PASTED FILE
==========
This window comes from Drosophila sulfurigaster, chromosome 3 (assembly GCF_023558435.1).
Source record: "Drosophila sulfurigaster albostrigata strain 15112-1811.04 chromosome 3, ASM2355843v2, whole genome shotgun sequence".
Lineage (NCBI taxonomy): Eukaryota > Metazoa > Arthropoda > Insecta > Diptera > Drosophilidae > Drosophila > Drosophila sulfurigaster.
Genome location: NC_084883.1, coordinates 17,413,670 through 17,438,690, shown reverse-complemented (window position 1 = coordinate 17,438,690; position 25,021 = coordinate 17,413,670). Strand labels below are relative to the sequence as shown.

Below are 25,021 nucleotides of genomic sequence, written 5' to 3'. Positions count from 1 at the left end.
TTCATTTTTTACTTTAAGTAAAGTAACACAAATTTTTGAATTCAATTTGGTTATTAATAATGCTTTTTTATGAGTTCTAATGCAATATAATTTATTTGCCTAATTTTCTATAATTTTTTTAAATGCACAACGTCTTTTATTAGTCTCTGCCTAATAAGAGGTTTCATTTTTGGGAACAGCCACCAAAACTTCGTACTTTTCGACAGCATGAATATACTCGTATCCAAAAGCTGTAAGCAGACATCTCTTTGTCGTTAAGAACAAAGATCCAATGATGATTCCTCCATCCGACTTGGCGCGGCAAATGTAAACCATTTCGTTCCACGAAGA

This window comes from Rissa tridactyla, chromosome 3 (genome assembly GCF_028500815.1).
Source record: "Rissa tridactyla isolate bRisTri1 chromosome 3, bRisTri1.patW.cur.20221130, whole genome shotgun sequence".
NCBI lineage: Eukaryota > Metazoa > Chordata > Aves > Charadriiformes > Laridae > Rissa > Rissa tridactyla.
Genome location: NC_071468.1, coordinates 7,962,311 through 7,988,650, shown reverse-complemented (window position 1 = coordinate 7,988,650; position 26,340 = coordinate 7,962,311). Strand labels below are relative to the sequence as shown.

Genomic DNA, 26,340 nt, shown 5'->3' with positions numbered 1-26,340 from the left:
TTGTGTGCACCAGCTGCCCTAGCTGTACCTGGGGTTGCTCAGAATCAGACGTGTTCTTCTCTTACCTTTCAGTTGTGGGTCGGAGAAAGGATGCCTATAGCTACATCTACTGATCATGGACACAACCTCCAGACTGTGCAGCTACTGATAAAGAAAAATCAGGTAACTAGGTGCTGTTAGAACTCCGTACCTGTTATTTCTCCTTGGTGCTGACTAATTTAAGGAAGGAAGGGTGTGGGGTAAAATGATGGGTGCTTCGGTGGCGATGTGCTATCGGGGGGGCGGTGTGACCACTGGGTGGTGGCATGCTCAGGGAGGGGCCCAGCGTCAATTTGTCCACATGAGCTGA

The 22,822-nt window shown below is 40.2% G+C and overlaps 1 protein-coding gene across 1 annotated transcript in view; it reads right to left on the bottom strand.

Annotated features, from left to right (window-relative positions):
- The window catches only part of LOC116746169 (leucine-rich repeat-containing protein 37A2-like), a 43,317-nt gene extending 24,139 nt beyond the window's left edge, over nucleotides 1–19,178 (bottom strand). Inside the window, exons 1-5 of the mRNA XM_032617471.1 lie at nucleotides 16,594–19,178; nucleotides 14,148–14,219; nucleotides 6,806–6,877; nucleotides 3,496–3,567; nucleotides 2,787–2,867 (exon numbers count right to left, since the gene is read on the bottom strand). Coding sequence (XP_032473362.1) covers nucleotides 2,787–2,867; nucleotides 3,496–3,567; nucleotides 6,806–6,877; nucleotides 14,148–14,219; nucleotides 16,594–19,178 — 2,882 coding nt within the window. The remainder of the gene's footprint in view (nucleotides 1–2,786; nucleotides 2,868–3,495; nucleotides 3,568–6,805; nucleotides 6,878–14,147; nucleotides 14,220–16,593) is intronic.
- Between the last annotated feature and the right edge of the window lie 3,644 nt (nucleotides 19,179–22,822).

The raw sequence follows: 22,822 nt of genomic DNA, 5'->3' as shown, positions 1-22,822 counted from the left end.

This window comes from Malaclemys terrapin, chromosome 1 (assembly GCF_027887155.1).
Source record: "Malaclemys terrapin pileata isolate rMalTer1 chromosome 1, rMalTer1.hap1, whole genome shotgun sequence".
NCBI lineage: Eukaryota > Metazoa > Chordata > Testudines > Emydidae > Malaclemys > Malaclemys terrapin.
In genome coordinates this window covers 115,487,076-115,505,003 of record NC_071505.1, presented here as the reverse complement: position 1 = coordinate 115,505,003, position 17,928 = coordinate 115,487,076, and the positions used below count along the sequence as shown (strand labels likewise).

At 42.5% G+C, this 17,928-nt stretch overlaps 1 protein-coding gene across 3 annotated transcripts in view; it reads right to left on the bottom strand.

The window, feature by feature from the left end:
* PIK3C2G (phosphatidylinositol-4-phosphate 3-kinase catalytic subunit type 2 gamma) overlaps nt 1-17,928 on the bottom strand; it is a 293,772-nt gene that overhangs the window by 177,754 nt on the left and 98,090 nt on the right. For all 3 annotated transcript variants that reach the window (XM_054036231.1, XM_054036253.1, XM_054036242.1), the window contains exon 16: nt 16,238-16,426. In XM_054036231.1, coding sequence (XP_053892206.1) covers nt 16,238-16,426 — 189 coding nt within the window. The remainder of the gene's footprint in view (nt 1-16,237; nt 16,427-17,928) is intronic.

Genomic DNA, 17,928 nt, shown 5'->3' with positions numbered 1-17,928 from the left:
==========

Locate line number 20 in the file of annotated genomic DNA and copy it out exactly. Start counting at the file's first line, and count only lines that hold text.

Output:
NCBI lineage: Eukaryota > Metazoa > Chordata > Testudines > Emydidae > Malaclemys > Malaclemys terrapin.